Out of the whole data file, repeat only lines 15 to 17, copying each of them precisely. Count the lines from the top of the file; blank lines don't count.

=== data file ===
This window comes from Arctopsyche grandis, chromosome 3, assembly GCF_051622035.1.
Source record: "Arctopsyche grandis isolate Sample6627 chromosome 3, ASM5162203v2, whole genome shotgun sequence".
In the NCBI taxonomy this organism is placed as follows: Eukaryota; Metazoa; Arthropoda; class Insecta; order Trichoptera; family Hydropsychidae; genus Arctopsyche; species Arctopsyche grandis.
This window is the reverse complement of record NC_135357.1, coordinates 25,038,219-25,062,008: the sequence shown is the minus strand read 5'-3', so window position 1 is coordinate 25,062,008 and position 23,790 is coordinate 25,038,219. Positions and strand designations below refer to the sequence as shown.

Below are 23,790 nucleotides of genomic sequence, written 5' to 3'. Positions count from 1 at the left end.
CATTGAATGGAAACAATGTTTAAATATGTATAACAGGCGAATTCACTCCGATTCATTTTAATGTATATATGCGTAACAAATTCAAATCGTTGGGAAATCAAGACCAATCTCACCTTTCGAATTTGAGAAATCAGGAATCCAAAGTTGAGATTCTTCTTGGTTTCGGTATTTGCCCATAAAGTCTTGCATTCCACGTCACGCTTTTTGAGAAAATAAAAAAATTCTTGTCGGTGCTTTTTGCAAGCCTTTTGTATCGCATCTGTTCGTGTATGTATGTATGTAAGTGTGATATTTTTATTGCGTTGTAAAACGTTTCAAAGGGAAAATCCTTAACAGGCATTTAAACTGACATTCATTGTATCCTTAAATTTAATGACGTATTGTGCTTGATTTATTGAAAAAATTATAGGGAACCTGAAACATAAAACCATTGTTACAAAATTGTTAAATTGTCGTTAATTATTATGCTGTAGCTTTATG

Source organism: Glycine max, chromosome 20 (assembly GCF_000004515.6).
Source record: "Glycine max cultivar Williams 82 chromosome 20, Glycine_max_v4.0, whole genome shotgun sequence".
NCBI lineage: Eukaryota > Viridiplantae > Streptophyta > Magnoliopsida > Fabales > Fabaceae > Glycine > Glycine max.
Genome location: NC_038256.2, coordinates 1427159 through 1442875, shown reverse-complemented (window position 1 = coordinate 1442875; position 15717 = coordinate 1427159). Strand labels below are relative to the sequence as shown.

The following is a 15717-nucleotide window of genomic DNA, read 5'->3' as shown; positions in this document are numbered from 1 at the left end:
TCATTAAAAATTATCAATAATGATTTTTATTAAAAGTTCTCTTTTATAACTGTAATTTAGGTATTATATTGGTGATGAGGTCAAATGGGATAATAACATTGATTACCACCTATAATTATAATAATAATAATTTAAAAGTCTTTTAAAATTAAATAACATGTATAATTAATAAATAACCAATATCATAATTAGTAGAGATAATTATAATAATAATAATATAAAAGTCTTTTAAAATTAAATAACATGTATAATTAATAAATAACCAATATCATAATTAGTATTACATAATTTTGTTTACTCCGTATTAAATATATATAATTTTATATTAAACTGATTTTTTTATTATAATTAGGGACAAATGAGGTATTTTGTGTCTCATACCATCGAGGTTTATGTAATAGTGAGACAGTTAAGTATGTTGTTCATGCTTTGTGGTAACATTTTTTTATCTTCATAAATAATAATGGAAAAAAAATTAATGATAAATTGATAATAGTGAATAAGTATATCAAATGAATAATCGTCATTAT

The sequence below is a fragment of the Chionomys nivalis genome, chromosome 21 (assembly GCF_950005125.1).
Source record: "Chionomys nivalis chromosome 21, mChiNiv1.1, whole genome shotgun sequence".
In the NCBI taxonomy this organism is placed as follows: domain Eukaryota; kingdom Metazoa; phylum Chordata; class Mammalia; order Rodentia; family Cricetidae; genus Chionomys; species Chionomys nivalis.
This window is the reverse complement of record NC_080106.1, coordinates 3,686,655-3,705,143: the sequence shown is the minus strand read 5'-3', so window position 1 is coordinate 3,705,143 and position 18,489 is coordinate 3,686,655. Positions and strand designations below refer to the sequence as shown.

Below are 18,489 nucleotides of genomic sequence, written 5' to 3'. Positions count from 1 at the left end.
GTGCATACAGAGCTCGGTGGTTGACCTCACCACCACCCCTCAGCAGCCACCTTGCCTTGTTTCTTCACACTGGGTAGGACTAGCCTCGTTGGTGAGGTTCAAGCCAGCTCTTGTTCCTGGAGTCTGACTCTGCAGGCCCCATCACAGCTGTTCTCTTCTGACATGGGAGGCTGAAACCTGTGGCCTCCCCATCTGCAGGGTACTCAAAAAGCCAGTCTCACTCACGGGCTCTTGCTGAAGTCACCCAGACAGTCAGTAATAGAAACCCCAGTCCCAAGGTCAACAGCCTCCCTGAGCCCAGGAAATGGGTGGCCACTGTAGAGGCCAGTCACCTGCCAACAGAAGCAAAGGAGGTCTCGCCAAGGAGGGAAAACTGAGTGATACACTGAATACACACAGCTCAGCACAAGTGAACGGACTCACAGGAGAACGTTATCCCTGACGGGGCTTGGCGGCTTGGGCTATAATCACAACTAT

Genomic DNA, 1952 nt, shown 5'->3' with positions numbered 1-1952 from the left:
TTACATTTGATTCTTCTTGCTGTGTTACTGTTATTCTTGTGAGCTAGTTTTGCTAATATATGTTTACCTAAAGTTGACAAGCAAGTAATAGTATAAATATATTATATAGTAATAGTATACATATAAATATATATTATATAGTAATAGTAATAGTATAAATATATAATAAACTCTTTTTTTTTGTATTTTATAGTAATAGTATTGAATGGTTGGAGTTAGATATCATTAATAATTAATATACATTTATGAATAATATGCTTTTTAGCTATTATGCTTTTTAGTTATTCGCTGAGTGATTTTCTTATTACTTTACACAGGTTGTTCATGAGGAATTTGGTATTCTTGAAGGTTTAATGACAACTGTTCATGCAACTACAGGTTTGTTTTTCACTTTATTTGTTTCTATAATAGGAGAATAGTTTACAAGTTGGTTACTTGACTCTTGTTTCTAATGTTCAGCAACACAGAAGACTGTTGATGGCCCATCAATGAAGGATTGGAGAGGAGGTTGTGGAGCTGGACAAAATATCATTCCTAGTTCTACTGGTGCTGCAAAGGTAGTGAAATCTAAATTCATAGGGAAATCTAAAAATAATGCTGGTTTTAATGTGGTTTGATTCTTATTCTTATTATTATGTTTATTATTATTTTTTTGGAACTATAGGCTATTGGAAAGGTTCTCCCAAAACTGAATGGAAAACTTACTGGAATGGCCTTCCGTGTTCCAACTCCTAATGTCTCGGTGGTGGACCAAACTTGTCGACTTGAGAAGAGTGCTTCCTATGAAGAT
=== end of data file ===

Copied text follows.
In the NCBI taxonomy this organism is placed as follows: domain Eukaryota; kingdom Metazoa; phylum Chordata; class Mammalia; order Rodentia; family Cricetidae; genus Chionomys; species Chionomys nivalis.
This window is the reverse complement of record NC_080106.1, coordinates 3,686,655-3,705,143: the sequence shown is the minus strand read 5'-3', so window position 1 is coordinate 3,705,143 and position 18,489 is coordinate 3,686,655. Positions and strand designations below refer to the sequence as shown.

Below are 18,489 nucleotides of genomic sequence, written 5' to 3'. Positions count from 1 at the left end.